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Palm Sunday Reflection

Barbara Hecht, CND Associate

A common theme among the readings today is the relationship between humility and authority. True humility is not-self deprecating and has nothing to do with poor self-esteem. I understand humility as an awareness of our complete dependence on God who is Love. Humility is the recognition that God is the Source of all including one’s gifts and is the One to be glorified by them.

The sheer number of passages in both the Old and New Testaments teaching about humility speaks to its importance. It wasn’t until I heard Eckhart Tolle’s* distinction between the Ego and Being, that these very same passages, many of which I was very familiar with, became clear to me. Tolle explains that ego is not bad; in fact, it is necessary. Ego refers to our identification with external things, appearances, labels i.e. what I do, who I am, what I have. Whereas, Being is God’s presence within us. He emphasizes that the ego is not something to do away with, rather, something to be aware of as, by its very nature, it is insatiable and wants to be in charge. Our difficulties result from our over-identification with our ego and failure to recognize God’s presence within us (Being). Tolle says that, “In the eyes of the ego, self-esteem and humility are contradictory. In truth, they are one and the same.”

Jesus taught us about humility with words in parable after parable (patrician, grain of wheat, seating at the banquet…) and by his example. In his wonderful reflection on Mark’s account of Jesus’ Palm Sunday entry into Jerusalem, Jay Cormier** notes the central role that Mark gives the donkey. Jesus’ riding the donkey into Jerusalem is no accident. Cormier contrasts the custom of the pilgrims who would typically enter Jerusalem on foot with that of the “great kings and rulers who would ‘ride’ into the city, and usually on great steeds accompanied by a retinue of soldiers and servants.”

In Philippians we are told how Jesus “emptied himself, taking the form of a slave…” In his humility, he recognizes God, the Father, Son and Holy Spirit as the author and Source of life. Jesus’s authority is not self generated, not given to him from his followers, but springs from his most intimate relationship with his Father and our Father. It wasn’t the people who gave Jesus his authority; no, but they recognized his authority which stemmed from his rootedness in God. Yet, the learned hierarchy of Jesus’ day operated out of fear and lust for power (egos) and was threatened by the authority of Jesus. “For he knew it was out of envy that the chief priests had handed him over.” (Mark 15:10)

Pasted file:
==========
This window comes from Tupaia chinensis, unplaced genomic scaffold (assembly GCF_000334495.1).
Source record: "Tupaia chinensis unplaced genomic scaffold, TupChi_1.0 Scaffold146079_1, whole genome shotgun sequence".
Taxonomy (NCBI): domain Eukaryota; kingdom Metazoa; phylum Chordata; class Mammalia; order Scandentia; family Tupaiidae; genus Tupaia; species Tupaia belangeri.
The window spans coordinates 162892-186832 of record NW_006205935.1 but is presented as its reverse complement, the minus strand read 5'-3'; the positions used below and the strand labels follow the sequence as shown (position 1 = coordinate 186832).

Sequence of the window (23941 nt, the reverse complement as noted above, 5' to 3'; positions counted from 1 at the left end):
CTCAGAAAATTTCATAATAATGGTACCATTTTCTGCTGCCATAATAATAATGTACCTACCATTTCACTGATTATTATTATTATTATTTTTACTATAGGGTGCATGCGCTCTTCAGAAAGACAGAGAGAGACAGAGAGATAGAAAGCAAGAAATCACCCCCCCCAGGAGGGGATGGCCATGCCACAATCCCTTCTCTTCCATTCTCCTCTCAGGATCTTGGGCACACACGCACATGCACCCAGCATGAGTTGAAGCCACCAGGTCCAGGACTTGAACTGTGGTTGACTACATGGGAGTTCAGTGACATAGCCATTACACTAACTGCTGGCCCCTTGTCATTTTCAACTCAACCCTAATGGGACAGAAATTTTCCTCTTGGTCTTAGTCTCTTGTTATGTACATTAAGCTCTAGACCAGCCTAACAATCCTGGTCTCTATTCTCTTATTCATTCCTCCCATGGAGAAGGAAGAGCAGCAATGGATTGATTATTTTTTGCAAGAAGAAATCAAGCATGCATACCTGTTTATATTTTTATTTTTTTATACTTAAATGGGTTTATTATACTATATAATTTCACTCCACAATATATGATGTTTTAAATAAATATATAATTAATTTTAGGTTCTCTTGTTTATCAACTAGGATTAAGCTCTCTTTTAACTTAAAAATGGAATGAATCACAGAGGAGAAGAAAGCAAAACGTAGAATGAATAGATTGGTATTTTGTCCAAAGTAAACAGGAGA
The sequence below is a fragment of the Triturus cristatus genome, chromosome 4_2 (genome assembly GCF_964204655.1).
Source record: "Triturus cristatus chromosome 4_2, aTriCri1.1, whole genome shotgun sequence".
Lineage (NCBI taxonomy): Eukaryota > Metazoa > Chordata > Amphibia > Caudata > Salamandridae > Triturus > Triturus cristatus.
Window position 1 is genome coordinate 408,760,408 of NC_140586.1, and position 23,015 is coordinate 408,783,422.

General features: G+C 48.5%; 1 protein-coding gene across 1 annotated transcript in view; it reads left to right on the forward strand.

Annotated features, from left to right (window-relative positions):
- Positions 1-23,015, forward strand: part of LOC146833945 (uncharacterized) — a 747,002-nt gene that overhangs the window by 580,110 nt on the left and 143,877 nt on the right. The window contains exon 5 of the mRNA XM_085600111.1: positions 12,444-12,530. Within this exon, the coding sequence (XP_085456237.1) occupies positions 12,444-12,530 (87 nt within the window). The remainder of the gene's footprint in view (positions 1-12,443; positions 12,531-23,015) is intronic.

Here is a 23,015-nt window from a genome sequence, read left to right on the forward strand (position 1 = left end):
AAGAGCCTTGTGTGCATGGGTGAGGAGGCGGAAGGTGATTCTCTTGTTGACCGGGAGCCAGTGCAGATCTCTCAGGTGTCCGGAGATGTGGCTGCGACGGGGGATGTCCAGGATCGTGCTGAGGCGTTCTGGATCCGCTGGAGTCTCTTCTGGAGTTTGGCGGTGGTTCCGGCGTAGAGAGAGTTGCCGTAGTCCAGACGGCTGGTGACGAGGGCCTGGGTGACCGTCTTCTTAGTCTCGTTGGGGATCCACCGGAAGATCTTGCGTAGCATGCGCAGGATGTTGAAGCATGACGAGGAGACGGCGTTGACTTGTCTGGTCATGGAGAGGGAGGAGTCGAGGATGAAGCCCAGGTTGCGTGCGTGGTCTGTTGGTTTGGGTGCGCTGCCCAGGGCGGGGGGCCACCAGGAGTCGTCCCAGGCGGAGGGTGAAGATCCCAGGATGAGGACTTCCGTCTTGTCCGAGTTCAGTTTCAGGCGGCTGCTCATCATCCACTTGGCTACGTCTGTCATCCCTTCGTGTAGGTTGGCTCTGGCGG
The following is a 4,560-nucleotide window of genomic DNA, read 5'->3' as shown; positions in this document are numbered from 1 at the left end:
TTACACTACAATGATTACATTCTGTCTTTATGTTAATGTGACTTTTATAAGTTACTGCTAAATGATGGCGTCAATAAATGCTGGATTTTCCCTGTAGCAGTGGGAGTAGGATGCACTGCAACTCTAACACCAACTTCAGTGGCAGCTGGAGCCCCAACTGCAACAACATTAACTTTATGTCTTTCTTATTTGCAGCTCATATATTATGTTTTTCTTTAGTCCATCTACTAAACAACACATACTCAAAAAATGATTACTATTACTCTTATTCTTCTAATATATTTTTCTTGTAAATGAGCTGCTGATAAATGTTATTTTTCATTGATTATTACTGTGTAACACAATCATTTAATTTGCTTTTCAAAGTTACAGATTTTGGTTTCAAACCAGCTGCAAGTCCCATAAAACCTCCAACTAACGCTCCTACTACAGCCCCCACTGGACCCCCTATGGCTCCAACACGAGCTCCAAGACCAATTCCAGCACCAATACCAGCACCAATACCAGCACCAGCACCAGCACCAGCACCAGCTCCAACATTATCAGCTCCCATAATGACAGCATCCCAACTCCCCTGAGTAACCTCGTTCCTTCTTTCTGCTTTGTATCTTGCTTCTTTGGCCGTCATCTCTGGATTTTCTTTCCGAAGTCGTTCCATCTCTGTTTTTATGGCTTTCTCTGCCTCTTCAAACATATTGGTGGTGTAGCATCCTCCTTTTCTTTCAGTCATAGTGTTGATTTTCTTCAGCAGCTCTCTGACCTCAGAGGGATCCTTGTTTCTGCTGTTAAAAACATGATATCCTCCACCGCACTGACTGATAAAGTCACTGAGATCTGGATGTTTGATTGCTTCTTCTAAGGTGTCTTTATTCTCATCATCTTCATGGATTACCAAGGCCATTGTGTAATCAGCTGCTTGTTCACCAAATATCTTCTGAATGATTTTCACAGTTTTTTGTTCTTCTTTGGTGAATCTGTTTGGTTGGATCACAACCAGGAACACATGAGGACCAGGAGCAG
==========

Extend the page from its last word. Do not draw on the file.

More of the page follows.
We hear the author of Isaiah acknowledge the fact that God has given him a “well-trained tongue” and “every morning opens his ears that he may hear.” The author recognizes the gifts that have been given to him as well as the purpose of these gifts…” to speak to the weary a word that will rouse them.” Furthermore, he is aware that these very gifts will make him a target for those threatened by his giftedness. We know that Jesus Christ would later come to fulfill these prophetic words.

Without humility, even the most sincere follower will fall as did Peter who, even though he recognized Jesus as the Christ, crumpled under pressure. Regardless of our most sincere convictions and allegiance to God, when we fail to recognize our dependence on God we will flip into a default position of putting ourselves, someone else or something else in the center. This inevitably will result in pain and disappointment as no one or anything can take the place of God who alone fills us with love and peace. Despite our “unconsciousness” or tendency to let our egos reign, God is forever waiting with open arms. When we are open to God’s Presence, we experience life as richer, fuller, more joyful.

I can tell when I am getting off track, when my focus is shifting, and God is no longer central in my life; others’ opinions and reactions to me matter way too much, become far too important. In effect I am making them gods. Another telltale sign that I am loosing sight of the fact that God is central in my life is that I start to assume far too much responsibility for others, in effect, making myself a god. To date the only way I have found to keep myself in check, to avoid either extreme, is to be vigilant about my prayer life. I must be open to God’s active presence in my life, lest I and everyone with whom I am in contact lose out. I cut myself and them off from God who alone is Love, Life and Truth. If I open myself to God’s will, God uses whatever gifts I have been given and I experience the peace and joy that can only be known through God.

I can’t recommend highly enough an account of the most inspiring and beautiful life of humility that I’ve ever read…The Girl Who Learned How to Kneel: The Story of Etty Hillesum by Sr. Pa-tricia McCarthy, CND.

*(Eckhart Tolle is the author of The Power of Now and A New Earth)
**Jay Cormier Daily Reflections for LENT: Not by Bread Alone 2015

Barbara Hecht is a CND Associate who meets with the Wilton, CT group. She is the mother of 3 and a Parenting Educator.


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